Silicon Valley Boss Perverts Child Pornography Law


A little known legal loophole in the Communications Decency Act has been used in a malicious manner to severely limit consumer choice for one of the more vital industries in the digital age-Cybersecurity.

In a federal case originally filed in the Southern District of New York by Enigma Software Group USA, LLC vs. Malwarebytes, Inc., Enigma Software contends that Malwarebytes has intentionally and maliciously harmed it through unfair, predatory business practices.

In retaliation for Enigma Software filing a lawsuit against Bleeping Computer, LLC in which Malwarebytes was subpoenaed to produce documents that looked to establish the true business/commercial relationship between Bleeping Computer and Malwarebytes, according to the lawsuit, “Malwarebytes unilaterally revised the ‘criteria’ it uses to identify PUPs in October of 2016 and announced the revision to the public through a blog post by its CEO. This was Malwarebytes’ first announced change in its PUP criteria since 2013, and the new ‘policy’ included only subjective criteria that Malwarebytes could, and has, implemented at its own malicious whim to identify SpyHunter 4 and RegHunter as PUPs and ‘threats.’”

“PUPs” are Potentially Unwanted Programs which are automatically quarantined and disabled as “threats” by Malwarebytes for its users. Malwarebytes PUP criteria was changed to include various extremely arbitrary and vague terms, such as “diminished user experience.”

If you were a business owner in the software, or a number of many other industries, and a competitor had the legal recourse to exercise this type of power they could in theory and application exercise unlimited abusive power to damage competitors and severely limit customers’ choices.

The role of the Communications Decency Act (CDA § 230(c)(2), entitled “Protection for ‘Good Samaritan’ blocking and screening of offensive material) in the case:

The statute reads, “No provider or user of an interactive computer service [“ICS”] shall be held liable on account of:

 (A) any action voluntarily taken in good faith to restrict access to or availability of material that the provider or user considers to be obscene, lewd, lascivious, filthy, excessively violent, harassing, or otherwise objectionable, whether or not such material is constitutionally protected; or

 (B) any action taken to enable or make available to information content providers or others the technical means to restrict access to material described in paragraph 1.”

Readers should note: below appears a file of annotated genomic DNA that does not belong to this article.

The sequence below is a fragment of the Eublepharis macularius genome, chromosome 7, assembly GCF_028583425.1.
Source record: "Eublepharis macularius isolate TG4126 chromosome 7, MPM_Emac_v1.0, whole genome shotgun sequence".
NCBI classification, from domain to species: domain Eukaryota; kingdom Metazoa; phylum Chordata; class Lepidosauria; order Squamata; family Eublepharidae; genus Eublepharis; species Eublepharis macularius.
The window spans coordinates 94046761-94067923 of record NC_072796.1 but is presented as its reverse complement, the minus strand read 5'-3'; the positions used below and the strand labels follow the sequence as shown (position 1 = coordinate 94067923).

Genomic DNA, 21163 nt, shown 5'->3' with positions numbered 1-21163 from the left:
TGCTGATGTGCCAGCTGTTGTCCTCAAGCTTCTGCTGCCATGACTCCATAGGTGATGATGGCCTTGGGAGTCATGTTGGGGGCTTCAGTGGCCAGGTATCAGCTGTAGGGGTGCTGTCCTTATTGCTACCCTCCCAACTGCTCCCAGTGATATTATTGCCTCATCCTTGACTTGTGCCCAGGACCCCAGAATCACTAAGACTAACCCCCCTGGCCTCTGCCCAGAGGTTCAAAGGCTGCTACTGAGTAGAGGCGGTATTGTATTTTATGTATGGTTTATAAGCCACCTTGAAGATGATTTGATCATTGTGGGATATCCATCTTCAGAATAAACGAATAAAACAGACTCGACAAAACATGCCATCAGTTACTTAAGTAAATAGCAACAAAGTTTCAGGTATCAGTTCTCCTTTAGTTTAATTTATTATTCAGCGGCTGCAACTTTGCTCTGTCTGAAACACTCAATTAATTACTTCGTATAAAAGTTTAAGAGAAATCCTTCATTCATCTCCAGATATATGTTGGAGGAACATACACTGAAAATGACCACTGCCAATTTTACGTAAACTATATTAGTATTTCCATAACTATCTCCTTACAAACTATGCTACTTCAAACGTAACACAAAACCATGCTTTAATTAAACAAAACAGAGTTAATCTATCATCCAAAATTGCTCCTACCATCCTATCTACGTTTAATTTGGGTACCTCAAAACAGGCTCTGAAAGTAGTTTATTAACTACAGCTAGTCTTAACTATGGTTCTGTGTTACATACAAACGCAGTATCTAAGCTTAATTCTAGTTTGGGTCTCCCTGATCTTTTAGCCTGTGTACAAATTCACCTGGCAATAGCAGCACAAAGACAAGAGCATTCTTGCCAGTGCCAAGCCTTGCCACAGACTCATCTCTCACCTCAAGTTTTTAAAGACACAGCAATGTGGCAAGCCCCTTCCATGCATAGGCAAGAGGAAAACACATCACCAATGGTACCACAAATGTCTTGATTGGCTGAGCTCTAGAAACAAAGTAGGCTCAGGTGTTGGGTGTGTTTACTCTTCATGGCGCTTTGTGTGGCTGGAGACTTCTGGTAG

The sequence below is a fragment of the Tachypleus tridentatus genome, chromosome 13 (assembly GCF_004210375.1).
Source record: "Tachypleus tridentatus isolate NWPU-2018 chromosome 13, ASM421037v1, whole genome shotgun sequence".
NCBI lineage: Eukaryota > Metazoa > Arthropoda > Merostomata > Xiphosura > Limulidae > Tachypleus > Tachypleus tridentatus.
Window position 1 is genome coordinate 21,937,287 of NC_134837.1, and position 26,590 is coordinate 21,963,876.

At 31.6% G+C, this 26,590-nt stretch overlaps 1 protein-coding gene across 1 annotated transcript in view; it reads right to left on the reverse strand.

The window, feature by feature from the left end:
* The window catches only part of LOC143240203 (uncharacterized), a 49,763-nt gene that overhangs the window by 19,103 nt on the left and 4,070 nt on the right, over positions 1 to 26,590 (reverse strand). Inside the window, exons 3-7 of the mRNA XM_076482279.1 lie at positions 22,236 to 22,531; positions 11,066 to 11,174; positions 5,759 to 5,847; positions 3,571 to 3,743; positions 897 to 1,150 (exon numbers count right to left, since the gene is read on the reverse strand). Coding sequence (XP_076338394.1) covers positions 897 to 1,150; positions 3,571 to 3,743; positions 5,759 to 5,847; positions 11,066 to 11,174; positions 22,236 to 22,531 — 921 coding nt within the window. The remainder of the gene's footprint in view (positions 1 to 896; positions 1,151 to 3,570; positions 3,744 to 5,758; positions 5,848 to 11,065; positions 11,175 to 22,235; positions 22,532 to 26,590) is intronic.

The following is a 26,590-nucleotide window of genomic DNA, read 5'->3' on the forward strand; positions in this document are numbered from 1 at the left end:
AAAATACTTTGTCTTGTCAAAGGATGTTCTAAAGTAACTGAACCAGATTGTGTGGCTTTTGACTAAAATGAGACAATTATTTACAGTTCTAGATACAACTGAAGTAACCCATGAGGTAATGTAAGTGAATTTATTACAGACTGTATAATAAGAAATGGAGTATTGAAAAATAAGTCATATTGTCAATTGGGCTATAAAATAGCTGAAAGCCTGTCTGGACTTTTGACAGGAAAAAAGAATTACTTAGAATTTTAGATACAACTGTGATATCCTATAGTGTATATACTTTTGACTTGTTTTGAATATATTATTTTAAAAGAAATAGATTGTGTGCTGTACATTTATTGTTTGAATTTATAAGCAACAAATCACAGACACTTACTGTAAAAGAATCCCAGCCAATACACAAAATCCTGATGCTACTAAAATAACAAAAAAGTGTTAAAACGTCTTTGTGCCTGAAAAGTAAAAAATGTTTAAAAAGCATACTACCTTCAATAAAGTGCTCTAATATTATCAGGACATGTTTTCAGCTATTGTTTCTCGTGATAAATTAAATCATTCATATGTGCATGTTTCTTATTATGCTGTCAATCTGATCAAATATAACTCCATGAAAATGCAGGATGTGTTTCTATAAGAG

Subsection “B” is directly tied to Subsection “A.” Congress however made a grammatical mistake in Subsection “B” in stating that, “any action taken to enable or make available to information content providers or others the technical means to restrict access to material described in paragraph 1.” It should have stated, “any action taken to enable or make available to information content providers or others the technical means to restrict access to material described in paragraph A.”

“Paragraph A” states that if you restrict access, it must be in “good faith”. Malwarebytes advocates that in their reliance on subsection “B” there is no good faith requirement because the words “good faith” are not in the sentence.

That argument fails for 2 reasons. First because “Subsection B” is tied to the type of content listed in “Paragraph A” where good faith is a requirement.

The second reason is Malwarebytes’ argument is illogical because it would mean that under the law “good faith” is a requirement of “Paragraph A” but under “Subsection B” could be allowed to act in bad faith-THAT MAKES NO SENSE!

That’s an argument that a lawyer only looking to avoid the plain meaning of the statute could come up with.

Adding to the unfairness in this matter is the fact that based on Malwarebytes’ logic, not only can Malwarebytes block any competing product, but any anti-virus software can block a competitor at will, giving customers effectively the option of only using one program to protect their devices. Such an arrangement would be contradictory to good practices within the cybersecurity industry where it is generally espoused that users are better protected by having multiple layers of anti-virus software.

In addition, the targeted product, Enigma Software’s SpyHunter 4, has scored high grades from independent testing laboratories in 3rd party testing for its effectiveness in blocking malware and threats on user’s computers.

With recent statistics showing 1.9 billion security breaches in the first half of 2017, (a 164% increase over the last 6 months of 2016) consumers should be appalled at this choice limiting position advocated by Malwarebytes.

Choice is always good. This message has apparently not gotten to all of the self-declared Silicon Valley bosses. Some, like Malwarebytes, are still attempting to operate as monopolists advocating unlimited and unchecked power. They don’t care about the concerns of the average consumer who desires to weigh the individual benefits of the variety of software choices available to them. Consumer advocates should also be asking for a good faith requirement surrounding any decision by software companies to block or disable software programs by a competitor.

The case is now headed to the Court of Appeals for the 9th Circuit.


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